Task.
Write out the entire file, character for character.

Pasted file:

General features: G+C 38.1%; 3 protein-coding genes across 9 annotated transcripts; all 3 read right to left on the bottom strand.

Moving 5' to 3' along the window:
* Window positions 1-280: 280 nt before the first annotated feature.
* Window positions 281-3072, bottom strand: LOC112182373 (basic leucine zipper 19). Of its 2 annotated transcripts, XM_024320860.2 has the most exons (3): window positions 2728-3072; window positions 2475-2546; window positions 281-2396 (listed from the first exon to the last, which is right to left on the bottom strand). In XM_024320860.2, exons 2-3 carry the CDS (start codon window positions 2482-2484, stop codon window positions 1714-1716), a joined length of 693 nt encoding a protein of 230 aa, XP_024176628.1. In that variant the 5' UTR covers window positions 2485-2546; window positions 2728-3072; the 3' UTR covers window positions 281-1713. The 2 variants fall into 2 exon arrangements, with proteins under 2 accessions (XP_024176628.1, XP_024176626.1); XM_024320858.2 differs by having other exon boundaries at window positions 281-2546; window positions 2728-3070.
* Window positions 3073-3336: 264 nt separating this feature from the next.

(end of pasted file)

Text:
General features: G+C 38.1%; 3 protein-coding genes across 9 annotated transcripts; all 3 read right to left on the bottom strand.

Moving 5' to 3' along the window:
* Window positions 1-280: 280 nt before the first annotated feature.
* Window positions 281-3072, bottom strand: LOC112182373 (basic leucine zipper 19). Of its 2 annotated transcripts, XM_024320860.2 has the most exons (3): window positions 2728-3072; window positions 2475-2546; window positions 281-2396 (listed from the first exon to the last, which is right to left on the bottom strand). In XM_024320860.2, exons 2-3 carry the CDS (start codon window positions 2482-2484, stop codon window positions 1714-1716), a joined length of 693 nt encoding a protein of 230 aa, XP_024176628.1. In that variant the 5' UTR covers window positions 2485-2546; window positions 2728-3072; the 3' UTR covers window positions 281-1713. The 2 variants fall into 2 exon arrangements, with proteins under 2 accessions (XP_024176628.1, XP_024176626.1); XM_024320858.2 differs by having other exon boundaries at window positions 281-2546; window positions 2728-3070.
* Window positions 3073-3336: 264 nt separating this feature from the next.